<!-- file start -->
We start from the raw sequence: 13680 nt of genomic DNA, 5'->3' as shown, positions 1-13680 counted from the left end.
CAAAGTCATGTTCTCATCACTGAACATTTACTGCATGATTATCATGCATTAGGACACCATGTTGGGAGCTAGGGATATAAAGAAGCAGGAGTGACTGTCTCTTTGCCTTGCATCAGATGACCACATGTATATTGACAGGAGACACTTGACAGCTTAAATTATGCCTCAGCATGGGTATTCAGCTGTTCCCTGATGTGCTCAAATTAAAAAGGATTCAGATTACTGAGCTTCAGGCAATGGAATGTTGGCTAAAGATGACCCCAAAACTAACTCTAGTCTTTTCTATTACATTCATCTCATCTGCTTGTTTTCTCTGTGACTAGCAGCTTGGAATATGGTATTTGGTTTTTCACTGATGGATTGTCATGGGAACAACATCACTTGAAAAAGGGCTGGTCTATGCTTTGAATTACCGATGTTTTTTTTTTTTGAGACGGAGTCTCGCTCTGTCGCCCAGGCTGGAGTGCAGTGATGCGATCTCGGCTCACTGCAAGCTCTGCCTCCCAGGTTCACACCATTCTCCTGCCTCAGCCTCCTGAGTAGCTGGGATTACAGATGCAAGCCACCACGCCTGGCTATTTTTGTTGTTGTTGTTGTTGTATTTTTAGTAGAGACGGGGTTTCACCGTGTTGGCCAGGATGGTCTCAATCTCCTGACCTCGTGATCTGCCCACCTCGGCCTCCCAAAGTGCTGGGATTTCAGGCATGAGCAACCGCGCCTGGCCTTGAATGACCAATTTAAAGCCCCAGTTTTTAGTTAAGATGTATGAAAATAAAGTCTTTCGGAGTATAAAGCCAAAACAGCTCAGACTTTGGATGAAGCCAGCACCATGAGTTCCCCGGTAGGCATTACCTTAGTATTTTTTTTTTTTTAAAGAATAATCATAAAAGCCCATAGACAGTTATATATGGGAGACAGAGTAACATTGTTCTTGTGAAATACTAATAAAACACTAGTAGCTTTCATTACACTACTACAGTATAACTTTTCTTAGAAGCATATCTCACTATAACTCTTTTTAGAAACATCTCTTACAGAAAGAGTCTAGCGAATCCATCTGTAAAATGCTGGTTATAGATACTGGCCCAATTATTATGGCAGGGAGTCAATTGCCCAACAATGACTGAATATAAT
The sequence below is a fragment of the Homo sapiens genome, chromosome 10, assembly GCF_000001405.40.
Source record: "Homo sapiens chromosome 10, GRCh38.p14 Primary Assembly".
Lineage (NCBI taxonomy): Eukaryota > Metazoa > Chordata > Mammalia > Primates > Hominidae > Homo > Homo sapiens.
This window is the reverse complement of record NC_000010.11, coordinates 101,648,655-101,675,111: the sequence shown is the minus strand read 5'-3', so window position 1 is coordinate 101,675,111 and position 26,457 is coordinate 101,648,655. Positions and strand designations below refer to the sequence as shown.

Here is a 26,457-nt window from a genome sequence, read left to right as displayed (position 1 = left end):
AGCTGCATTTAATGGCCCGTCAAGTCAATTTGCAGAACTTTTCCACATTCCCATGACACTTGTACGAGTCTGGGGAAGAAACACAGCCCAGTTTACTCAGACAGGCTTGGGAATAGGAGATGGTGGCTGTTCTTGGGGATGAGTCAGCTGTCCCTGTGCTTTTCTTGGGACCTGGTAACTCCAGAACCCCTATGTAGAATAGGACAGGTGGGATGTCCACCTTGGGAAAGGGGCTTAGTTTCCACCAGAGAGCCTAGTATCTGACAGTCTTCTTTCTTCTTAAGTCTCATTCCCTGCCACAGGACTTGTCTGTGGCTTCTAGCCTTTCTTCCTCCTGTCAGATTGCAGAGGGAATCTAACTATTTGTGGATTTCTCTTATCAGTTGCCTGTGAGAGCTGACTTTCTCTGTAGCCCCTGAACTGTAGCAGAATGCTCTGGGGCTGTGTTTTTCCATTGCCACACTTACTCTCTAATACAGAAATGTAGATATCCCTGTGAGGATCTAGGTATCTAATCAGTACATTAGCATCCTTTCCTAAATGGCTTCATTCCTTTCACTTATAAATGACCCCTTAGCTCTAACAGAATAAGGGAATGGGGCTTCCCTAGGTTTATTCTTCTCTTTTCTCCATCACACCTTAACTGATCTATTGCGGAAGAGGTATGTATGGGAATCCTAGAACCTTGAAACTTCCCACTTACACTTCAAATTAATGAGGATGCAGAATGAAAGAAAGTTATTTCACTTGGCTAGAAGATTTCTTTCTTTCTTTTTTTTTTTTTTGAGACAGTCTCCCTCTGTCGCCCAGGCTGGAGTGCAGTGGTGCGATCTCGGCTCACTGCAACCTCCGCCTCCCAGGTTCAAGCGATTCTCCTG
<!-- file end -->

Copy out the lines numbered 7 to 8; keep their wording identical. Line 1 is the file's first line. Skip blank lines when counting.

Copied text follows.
Here is a 26,457-nt window from a genome sequence, read left to right as displayed (position 1 = left end):
AGCTGCATTTAATGGCCCGTCAAGTCAATTTGCAGAACTTTTCCACATTCCCATGACACTTGTACGAGTCTGGGGAAGAAACACAGCCCAGTTTACTCAGACAGGCTTGGGAATAGGAGATGGTGGCTGTTCTTGGGGATGAGTCAGCTGTCCCTGTGCTTTTCTTGGGACCTGGTAACTCCAGAACCCCTATGTAGAATAGGACAGGTGGGATGTCCACCTTGGGAAAGGGGCTTAGTTTCCACCAGAGAGCCTAGTATCTGACAGTCTTCTTTCTTCTTAAGTCTCATTCCCTGCCACAGGACTTGTCTGTGGCTTCTAGCCTTTCTTCCTCCTGTCAGATTGCAGAGGGAATCTAACTATTTGTGGATTTCTCTTATCAGTTGCCTGTGAGAGCTGACTTTCTCTGTAGCCCCTGAACTGTAGCAGAATGCTCTGGGGCTGTGTTTTTCCATTGCCACACTTACTCTCTAATACAGAAATGTAGATATCCCTGTGAGGATCTAGGTATCTAATCAGTACATTAGCATCCTTTCCTAAATGGCTTCATTCCTTTCACTTATAAATGACCCCTTAGCTCTAACAGAATAAGGGAATGGGGCTTCCCTAGGTTTATTCTTCTCTTTTCTCCATCACACCTTAACTGATCTATTGCGGAAGAGGTATGTATGGGAATCCTAGAACCTTGAAACTTCCCACTTACACTTCAAATTAATGAGGATGCAGAATGAAAGAAAGTTATTTCACTTGGCTAGAAGATTTCTTTCTTTCTTTTTTTTTTTTTTGAGACAGTCTCCCTCTGTCGCCCAGGCTGGAGTGCAGTGGTGCGATCTCGGCTCACTGCAACCTCCGCCTCCCAGGTTCAAGCGATTCTCCTG